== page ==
New York has been years behind other major U.S. cities in making the subway system accessible to people with disabilities: Only 126 of its 472 stations, or 27 percent, have elevators or ramps that make them fully accessible.
But on Wednesday, the Metropolitan Transportation Authority said it would add elevators and ramps to 95 percent of subway stations by 2055 as part of a settlement agreement in two class-action lawsuits over the issue.
The agreement, which still requires court approval, would establish a clear – albeit long-term – timeline to address an issue that has effectively prevented people using wheelchairs and mobility aids from fully accessing the The city’s public transport system, a backbone of social and economic life.
Under the agreement, the transportation authority will open an additional 81 subway and Staten Island Railway stations by 2025. An additional 85 stations will be accessible by 2035, 90 more by 2045 and 90 more by 2055.
Transit officials must also address nine partially accessible metro stations, where passengers who cannot use stairs can only access trains that run in one direction.
“We have no equality, we have no equality, if people are not able to use a public transportation system that is the only way for so many people – more than half of New Yorkers – to get around,” Janno Lieber, the authority’s chairman, said.
The changes required by the settlement will benefit a broad segment of the population who struggle to use narrow fare gates or climb subway stairs, including parents carrying children in strollers, shoppers carrying bulky items home. and airport travelers with luggage.
In a statement, Joe Rappaport, the executive director of the Brooklyn Center for Independence, a plaintiff in the lawsuits, said the settlement agreement “will ensure that no one is barred from the fastest and best way to get around the city.”
But the most transformative effects are likely to be felt by people with disabilities who are excluded from large parts of the New York City subway system and, by extension, parts of the city it serves.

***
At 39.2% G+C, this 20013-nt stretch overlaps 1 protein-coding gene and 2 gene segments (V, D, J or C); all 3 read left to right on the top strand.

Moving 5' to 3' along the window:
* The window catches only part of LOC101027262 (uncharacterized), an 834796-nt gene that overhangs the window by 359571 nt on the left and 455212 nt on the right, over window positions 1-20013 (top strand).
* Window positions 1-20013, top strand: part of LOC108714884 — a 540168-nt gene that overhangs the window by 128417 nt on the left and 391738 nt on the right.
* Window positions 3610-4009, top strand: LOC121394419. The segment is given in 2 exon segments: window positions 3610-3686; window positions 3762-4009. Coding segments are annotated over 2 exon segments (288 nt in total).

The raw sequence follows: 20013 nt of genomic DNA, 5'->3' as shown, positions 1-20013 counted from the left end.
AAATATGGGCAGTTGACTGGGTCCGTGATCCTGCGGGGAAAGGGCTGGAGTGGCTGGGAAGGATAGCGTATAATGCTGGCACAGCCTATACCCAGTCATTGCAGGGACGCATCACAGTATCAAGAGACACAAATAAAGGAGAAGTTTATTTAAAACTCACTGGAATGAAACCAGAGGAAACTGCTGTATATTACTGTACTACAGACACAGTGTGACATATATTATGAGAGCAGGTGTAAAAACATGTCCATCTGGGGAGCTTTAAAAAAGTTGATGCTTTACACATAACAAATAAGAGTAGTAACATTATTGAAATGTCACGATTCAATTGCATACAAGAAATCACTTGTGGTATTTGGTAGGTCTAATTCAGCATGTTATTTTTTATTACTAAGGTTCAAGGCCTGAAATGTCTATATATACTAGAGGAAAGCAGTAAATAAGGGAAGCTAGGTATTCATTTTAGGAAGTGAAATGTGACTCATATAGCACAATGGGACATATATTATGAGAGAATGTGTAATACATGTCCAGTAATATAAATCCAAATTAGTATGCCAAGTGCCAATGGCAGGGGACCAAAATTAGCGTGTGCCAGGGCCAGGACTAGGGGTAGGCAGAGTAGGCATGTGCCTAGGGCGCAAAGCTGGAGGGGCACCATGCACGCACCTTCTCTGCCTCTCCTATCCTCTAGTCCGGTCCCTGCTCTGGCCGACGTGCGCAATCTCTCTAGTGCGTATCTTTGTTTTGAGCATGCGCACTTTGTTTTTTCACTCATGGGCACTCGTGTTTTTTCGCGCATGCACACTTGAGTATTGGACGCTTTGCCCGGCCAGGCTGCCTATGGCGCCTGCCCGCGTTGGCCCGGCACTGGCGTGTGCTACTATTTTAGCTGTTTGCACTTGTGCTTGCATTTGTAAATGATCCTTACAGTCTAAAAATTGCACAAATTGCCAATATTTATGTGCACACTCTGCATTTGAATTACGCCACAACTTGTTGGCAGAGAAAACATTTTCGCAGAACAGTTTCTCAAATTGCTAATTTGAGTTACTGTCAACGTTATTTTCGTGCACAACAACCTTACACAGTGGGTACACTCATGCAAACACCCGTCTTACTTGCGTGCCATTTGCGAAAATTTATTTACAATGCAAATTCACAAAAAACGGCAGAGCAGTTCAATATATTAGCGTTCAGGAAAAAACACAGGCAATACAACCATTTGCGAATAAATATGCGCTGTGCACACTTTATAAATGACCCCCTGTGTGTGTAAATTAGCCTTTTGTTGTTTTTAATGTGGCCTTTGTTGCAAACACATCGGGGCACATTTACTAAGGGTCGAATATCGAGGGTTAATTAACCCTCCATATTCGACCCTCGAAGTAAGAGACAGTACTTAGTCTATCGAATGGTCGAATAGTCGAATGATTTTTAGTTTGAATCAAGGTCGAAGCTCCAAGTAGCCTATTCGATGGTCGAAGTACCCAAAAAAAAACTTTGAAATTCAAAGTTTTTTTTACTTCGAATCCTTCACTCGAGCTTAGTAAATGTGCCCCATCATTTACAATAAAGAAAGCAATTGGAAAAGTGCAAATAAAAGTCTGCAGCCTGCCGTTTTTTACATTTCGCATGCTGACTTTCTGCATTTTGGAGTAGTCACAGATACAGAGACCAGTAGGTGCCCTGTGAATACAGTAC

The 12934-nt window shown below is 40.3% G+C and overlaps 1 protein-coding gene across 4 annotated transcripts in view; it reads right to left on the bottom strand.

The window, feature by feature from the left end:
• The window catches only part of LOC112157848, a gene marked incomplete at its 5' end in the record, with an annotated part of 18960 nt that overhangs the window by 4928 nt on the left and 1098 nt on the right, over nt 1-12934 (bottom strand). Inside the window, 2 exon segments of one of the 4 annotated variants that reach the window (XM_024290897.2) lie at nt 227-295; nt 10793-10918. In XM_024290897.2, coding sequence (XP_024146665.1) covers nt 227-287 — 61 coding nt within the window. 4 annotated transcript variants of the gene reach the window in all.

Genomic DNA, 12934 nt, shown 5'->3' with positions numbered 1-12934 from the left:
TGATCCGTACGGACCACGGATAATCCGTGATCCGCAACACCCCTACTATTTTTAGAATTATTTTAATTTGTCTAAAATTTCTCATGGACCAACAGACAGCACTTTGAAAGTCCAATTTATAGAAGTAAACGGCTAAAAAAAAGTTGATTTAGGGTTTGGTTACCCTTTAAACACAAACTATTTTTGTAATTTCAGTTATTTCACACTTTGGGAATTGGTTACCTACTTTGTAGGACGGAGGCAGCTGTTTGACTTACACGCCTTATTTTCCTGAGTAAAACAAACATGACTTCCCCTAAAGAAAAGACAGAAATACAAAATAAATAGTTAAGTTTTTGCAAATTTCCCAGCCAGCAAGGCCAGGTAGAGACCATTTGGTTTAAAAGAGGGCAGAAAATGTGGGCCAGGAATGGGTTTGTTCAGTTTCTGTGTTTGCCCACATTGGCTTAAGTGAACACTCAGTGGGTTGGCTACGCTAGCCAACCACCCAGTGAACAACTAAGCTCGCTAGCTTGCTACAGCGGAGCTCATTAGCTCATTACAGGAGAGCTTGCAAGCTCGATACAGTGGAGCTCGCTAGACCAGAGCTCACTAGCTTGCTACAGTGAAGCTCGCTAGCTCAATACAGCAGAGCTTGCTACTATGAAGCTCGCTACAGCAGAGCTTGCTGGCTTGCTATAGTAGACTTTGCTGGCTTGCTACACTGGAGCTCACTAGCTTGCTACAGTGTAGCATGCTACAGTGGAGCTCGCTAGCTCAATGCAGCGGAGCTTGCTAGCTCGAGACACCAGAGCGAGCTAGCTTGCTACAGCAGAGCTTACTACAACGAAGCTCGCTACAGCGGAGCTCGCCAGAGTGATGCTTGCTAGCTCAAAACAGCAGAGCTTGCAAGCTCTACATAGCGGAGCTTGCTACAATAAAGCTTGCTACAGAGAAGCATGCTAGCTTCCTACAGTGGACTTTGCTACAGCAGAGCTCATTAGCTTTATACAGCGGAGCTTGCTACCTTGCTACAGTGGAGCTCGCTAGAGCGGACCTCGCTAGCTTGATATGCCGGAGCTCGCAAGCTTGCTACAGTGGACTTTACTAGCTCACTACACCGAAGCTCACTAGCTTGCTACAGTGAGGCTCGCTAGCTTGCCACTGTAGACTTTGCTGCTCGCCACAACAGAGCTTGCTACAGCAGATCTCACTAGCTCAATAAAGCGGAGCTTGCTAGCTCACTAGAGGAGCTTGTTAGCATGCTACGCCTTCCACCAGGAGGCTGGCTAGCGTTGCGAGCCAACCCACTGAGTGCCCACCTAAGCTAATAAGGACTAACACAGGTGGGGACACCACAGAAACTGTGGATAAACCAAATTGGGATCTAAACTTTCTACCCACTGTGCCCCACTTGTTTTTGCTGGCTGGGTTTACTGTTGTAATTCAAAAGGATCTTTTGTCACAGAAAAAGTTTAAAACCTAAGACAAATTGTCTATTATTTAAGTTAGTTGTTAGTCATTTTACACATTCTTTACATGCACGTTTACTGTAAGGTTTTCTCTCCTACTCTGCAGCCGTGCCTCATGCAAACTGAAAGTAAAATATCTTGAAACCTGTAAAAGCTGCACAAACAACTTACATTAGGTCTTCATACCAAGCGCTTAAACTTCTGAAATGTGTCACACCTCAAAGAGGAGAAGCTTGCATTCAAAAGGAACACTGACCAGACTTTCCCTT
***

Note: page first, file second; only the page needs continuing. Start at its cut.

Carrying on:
Many individual subway lines have significant sections that are off-limits to wheelchair users, including areas outside of Manhattan where the distance between accessible elevators is more than 10 stops.
Disability rights advocates have spent years trying to get the transport authority to improve access, paying particular attention to the lack of lift service. In 2017, a group of disability organizations and disabled residents filed a lawsuit in state court saying the lack of elevators in the transit system was a violation of the city’s human rights law.
Two years later, another set of plaintiffs filed a federal lawsuit accusing the transportation company of violating the American With Disabilities Act — which prohibits discrimination against people with disabilities in public facilities — when officials renovated subway stations without elevators, ramps, or other similar devices. to install accommodations.
When the American With Disabilities Act was passed in 1990, all public facilities built after 1993 had to be accessible. While much of the subway system is significantly older, in 1994 the transit agency reached an agreement with the federal government to make 100 “key stations” accessible by 2020, a goal it has achieved.
Transit officials have been criticized for the slow pace, which disabled riders say was insufficient given the breadth and scope of the metro system, which operates around the clock and has the highest number of stations of any city in the world.
Relatively newer transit systems, including those in San Francisco and Washington, are fully accessible. In the past, New York transit leaders said upgrading the aging underground system would be too expensive and many of the stations were too old to be effectively overhauled.
But other old metro systems have significantly higher accessibility. More than two-thirds of stations in Boston, Philadelphia, and Chicago meet American With Disabilities Act compliance standards.
Mr Lieber said that in recent years the transit authority had come to realize that the pace was not fast enough. Before his tenure, in late 2019, transit officials approved a $5.2 billion plan to equip 70 stations with elevators by 2024, a rate the agency had “never operated” before, he said.
The settlement agreement would strengthen that commitment and make it permanent. The transit authority should spend a certain amount of its capital budget on improving accessibility.
“It’s going to cost billions of dollars, it’s going to take a lot of sweat and muscle, but we’ll make it happen,” said Mr. love.
The settlement will not make the metro system fully accessible. Mr Lieber said the remaining five percent of stations not covered by the agreement have difficult technical issues, including concerns about stability or additional weight, which would make adding lifts or ramps unfeasible.